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A little while ago I wrote a post on how Rick convinced me to run Vista as a standard user. Vista sure makes this easy but Colin Harford has written a nice guest blog post on how he is able to run as a standard user on XP.
We are all guilty of it at one point or another. We all like to make our users run without admin privileges, either by not granting them admin access, or by using group policy, so that that the account can’t do everything. Of course, this is for the safety of the network, computers, data, etc. However, how many of us run without admin privileges?
We like to run with admin privileges because it is easy. Be it by running with Domain Admin to the workstation, or by having a separate user account, and that account has admin access to the workstation. From a security perspective we shouldn’t. Just look at how many 0day exploits have been published in recent days, where all you had to do was visit a site to get infected, or run without a firewall. It is sure a lot easier for an exploit that allows remote code to be executed to compromise the system when it starts out by having Administrator privileges. This is not the be all, end all solution and is not a substitute for a good firewall, Ant-Virus, Anti-Spyware, and a good password. Rather, it is just another layer of defense, a part of your defense in depth strategy.
Windows XP when not in a domain has things like fast user switching to allow switching between a LUA and an admin account. When you’re in a domain, there is no longer that option. Sure, there is the run-as, and that works well, for launching things like Active Directory Users and Computers MMC, as then you can launch that with an account that has modify access, etc. However, what if you need to run a program as your username that has admin access? There are plenty of programs that do and a number of different walls of shame for them.
Aaron Margosis has written extensively on running without Admin Access (His blog, can be found here: http://blogs.msdn.com/aaron_margosis/). There is also the site http://nonadmin.editme.com/ where you can download some handy tools to help you get running. The first tool is a bat file written by Aaron Margosis, which allows you to run almost anything from a command window with Admin Access. You can find more, and to download it at: http://blogs.msdn.com/aaron_margosis/archive/2004/07/24/193721.aspx Here you can enter a configurable account that does have admin access:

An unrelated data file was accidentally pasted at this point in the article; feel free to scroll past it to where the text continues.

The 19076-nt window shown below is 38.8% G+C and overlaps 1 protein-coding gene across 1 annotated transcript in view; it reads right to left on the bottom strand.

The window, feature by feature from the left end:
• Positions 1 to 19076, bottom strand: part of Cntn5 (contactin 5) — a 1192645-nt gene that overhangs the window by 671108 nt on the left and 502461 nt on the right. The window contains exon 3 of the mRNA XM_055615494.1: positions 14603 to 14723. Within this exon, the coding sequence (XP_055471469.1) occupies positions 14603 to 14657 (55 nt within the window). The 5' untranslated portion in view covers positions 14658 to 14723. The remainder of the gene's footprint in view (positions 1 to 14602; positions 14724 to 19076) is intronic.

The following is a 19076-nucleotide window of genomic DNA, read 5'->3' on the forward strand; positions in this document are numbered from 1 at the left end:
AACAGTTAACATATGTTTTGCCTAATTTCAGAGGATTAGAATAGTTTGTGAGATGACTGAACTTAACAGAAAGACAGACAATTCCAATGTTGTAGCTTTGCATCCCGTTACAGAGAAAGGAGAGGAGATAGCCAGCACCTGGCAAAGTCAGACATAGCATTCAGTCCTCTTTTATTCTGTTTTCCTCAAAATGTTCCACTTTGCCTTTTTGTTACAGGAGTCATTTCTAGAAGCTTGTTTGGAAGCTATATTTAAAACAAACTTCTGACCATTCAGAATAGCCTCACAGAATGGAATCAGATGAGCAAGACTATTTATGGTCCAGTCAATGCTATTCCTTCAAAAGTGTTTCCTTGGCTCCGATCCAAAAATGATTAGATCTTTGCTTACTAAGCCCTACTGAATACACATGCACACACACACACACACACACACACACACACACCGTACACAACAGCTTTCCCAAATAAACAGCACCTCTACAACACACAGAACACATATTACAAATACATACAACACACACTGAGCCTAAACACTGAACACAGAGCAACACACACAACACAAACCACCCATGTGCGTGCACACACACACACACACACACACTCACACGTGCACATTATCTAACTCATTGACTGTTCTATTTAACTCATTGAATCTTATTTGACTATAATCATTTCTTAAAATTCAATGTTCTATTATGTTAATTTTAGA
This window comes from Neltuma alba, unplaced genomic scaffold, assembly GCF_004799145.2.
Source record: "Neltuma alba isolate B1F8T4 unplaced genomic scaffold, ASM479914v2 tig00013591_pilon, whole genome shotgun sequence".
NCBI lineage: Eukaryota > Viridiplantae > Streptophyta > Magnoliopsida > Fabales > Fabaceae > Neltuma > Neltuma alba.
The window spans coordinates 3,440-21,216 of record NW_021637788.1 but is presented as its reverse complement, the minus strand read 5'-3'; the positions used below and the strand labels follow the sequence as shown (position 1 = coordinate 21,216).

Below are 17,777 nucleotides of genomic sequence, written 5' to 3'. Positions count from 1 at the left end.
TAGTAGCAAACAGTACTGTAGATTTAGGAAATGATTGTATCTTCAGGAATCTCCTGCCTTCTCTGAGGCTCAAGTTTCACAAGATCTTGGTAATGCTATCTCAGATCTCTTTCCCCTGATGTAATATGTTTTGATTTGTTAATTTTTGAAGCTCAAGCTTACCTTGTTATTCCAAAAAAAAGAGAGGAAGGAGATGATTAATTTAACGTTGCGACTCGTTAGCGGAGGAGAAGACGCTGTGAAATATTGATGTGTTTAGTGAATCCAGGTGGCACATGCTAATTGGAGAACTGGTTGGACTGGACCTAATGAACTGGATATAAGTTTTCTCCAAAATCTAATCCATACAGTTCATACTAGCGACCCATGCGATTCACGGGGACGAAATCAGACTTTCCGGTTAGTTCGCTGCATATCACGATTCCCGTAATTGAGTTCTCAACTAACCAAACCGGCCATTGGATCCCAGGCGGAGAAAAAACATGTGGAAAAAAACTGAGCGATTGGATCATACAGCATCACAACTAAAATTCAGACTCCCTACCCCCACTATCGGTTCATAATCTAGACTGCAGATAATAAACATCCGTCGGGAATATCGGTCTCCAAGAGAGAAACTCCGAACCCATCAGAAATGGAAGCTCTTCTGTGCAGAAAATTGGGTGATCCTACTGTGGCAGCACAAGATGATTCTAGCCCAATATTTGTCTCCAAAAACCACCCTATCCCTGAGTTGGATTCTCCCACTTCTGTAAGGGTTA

Then you get prompted to put in your password. From, in here, you can launch any program or installer with admin access. Anything that is launched, from that red window has admin privileges, note that, Windows Update web page still does not work with this.
The next tool is one that is a toolbar called PrivBar that shows you if you are running currently with admin privileges. (Handy for Windows Explorer). You can find it at http://blogs.msdn.com/aaron_margosis/archive/2004/07/24/195350.aspx
A third tool makes it easy to open Control Panels, Task Manager, etc with admin access, with only a few clicks of the mouse. It is called Launch Admin, and can be found here http://launch-admin.sourceforge.net/. Once it is opened from within the MakeMeAdmin,a new icon appear in the task bar, when you click on it, a menu comes up:
Finally, there is always, running each program manually with restricted access, as part of the “Run As” option.
However, this doesn’t provide the same level of protection as running everything without admin privileges except what you explicitly define. There, you have it; an easy way to run without admin access, yet being able to easily get admin access.
With Windows Vista, you do not need to make use of tools like “MakeMeAdmin.” Vista incorporates a number of security changes over XP, et al, which helps reduce your exposure to threats. However, in many ways, the messages IMO aren’t written for end users. A good article on this can be found here http://www.microsoft.com/technet/technetmag/issues/2006/07/SecurityWatch/default.aspx
Colin Harford is a computer professional with a wide range of experience; working with computers for more years than he would often like to admit. His focus is on system administration, primarily involving AD and Exchange. Colin was also involved in the creation of two user groups.